Russel Mills plane-hops from Copenhagen to Durban to Doha, representing a major industrial power at the United Nations climate negotiations.
In Dubai recently for meetings with the office of Sheikh Mohammed bin Rashid, Vice President of the UAE and Ruler of Dubai, Mr Mills pushed for cooperation in innovation and regulatory expertise — not on behalf of his nation, but Dow Chemical, the American company that makes fertiliser, plastics and raw materials such as chlorine.
The global warming debate, once the exclusive domain of governments and green non-governmental organisations (NGOs), has gone corporate.
Oil majors and other industrial giants have stepped up their game, knowing that any caps on emissions will hit their bottom line.
Ipieca, an energy industry organisation based in London made up of such companies with climate change teams, has watched its membership numbers double from 22 in 1974 to 51 today.
Dow Chemical, which has invested in a US$20 billion (Dh73.45bn) petrochemical joint venture with Saudi Aramco and operates plants around the world, relies on hydrocarbons both as the raw material to craft polymers and as a fuel to drive its plants.
"Fossil fuels are going to be used for a long time," says Mr Mills, Dow's director for energy and climate change policy.
"So let's be transparent and open about this - let's not pretend that magically things are going to disappear. This is not about stopping fossil fuel use. It's not even about at this point reducing fossil fuel use, because it's clear they're going to continue growing. This is about smarter use of fossil fuels."
Companies walking the green line often cite the economic benefit of reducing their reliance on oil and gas. Dow Chemical's reference case is a $1 billion investment begun in 1994 to promote energy saving with the hope of breaking even. Instead, taking into account the rising cost of energy, Dow says it has reaped a total return of $25bn.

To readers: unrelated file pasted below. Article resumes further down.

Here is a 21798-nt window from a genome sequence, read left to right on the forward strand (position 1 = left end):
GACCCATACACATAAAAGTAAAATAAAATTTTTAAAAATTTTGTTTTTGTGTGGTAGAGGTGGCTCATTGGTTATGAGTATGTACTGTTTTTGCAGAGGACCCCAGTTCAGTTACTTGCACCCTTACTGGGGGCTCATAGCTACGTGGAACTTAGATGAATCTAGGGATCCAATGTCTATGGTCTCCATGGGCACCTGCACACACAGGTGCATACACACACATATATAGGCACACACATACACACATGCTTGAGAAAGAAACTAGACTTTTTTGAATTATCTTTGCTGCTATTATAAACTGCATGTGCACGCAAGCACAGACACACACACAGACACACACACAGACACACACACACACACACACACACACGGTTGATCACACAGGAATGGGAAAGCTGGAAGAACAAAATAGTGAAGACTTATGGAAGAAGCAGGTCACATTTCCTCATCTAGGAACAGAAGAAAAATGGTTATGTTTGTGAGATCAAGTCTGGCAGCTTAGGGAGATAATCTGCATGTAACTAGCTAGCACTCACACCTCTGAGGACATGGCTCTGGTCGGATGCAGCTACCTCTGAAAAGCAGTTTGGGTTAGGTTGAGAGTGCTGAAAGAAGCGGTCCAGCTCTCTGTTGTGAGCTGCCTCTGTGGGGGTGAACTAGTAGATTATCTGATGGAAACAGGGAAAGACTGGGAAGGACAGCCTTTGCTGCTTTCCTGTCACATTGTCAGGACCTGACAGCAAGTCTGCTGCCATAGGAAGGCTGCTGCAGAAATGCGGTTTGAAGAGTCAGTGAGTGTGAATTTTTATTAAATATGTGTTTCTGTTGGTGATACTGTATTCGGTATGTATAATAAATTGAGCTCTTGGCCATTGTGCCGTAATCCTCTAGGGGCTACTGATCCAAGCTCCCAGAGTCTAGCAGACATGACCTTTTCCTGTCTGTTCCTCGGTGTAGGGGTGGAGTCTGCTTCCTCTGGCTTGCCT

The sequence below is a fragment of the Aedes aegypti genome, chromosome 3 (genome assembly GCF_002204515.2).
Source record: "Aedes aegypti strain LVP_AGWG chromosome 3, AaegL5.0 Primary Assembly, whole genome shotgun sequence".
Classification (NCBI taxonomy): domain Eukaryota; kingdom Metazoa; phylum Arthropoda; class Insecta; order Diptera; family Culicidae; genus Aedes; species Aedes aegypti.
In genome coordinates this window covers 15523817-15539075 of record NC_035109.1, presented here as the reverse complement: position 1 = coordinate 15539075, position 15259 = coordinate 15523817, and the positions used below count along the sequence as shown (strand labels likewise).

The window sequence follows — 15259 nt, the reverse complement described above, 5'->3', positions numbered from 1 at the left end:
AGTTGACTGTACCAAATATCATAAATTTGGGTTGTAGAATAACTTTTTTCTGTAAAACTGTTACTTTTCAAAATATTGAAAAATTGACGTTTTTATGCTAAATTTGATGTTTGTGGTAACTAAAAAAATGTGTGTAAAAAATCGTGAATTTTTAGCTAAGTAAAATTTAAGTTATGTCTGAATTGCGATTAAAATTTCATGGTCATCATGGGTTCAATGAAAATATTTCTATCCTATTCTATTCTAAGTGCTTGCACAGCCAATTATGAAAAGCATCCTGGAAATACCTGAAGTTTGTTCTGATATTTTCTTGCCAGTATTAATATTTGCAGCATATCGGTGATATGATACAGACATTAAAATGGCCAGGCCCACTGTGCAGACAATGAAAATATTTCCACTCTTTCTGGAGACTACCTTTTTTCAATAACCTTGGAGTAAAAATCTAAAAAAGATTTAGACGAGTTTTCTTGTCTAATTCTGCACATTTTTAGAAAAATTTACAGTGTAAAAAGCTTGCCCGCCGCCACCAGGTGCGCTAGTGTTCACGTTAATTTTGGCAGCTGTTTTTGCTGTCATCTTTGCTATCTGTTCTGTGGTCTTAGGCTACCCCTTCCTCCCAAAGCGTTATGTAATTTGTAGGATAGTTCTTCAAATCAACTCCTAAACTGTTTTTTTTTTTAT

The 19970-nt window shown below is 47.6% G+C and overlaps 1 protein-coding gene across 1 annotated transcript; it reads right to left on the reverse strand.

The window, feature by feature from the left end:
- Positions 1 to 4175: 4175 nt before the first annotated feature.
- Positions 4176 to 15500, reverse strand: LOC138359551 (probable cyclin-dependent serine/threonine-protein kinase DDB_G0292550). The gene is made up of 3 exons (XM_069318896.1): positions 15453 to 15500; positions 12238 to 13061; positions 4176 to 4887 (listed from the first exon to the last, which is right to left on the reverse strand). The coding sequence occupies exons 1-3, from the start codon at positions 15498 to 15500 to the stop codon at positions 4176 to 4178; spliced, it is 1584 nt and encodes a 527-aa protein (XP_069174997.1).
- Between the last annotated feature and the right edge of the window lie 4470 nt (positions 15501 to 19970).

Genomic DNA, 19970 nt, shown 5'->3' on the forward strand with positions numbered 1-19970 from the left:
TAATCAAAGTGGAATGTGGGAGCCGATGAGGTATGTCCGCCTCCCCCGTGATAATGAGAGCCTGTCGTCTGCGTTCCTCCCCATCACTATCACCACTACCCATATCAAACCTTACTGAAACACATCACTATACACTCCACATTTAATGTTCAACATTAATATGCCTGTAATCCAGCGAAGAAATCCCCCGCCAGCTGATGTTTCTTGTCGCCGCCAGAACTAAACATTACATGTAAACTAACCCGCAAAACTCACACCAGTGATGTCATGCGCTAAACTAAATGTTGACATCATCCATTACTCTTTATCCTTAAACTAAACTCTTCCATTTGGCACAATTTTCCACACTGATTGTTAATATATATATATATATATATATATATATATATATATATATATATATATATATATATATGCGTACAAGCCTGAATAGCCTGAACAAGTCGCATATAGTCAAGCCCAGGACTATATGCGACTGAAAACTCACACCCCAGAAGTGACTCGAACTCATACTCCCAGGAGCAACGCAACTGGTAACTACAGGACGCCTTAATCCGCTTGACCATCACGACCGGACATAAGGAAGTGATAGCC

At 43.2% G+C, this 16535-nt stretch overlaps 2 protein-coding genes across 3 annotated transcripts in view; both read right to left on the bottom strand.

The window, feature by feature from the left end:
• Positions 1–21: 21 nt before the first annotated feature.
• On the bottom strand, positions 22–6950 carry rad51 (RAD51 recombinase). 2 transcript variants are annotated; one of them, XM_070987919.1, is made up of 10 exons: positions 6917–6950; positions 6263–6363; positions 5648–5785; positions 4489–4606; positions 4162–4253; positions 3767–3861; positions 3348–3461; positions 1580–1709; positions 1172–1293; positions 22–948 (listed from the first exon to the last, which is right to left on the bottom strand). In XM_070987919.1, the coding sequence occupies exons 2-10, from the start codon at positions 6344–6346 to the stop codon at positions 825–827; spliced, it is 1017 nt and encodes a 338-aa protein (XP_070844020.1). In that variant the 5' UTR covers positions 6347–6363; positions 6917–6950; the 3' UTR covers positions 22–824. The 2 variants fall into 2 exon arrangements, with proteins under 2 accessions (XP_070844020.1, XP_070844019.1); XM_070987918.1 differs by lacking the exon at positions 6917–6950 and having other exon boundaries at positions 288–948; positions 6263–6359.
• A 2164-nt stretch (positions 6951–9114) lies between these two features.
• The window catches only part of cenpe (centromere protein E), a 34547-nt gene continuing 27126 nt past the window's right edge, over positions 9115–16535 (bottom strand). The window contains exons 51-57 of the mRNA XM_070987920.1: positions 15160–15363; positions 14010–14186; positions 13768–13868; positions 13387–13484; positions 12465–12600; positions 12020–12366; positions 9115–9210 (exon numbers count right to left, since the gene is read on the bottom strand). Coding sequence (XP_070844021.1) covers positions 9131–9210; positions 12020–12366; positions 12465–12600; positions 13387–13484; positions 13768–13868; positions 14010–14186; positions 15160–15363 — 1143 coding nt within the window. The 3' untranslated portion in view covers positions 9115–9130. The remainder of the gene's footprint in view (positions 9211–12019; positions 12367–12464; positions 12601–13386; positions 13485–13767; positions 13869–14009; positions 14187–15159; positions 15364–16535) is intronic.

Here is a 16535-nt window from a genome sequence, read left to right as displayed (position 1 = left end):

"We wouldn't be here today if we hadn't started that," Mr Mills says.
After Oxford University, Dow's chief climate envoy spent the next three decades working on the company's commercial and business development side - putting the pieces in place for multibillion-dollar plants.
Then he was seconded for several years to an industry association in Brussels - a crash course in the political milieu of energy policy. The European Union launched its emissions trading system and the United States flirted with the idea of its own cap-and-trade regime.
"It needed a combination of technical understanding because some of this stuff gets quite technical, but some of the stuff is quite high level, generic, societal-driven," Mr Mills says. "It was good to have enough of an understanding from the Dow capability standpoint, but also understanding of how politicians speak compared to how businesspeople speak - because we speak a different language.
"Any businessperson who goes to a UN climate meeting for the first time, they don't even understand what's being said because we all use different acronyms, and we say things in different ways," Mr Mills says. "You have to have people to speak the same language so at least you can guide the conversation."
The conversation can be difficult at negotiations where 194 nations - along with companies like Dow and environmental NGOs offering their input on the sidelines - are trying to agree on a universal plan for the planet.
"It's a slow and quite painful process and I think what we always find difficult from a business perspective is in business when you have a process and the process is not working, you stop the process and try and develop a different process," Mr Mills says.
"When you look at the UN climate process, a lot of the thinking is 30 years out of date. People spend forever talking about the past.
"We're never going to solve a problem which is really going to impact much more seriously long-term in the future in 2050 or whatever unless we start looking to the future."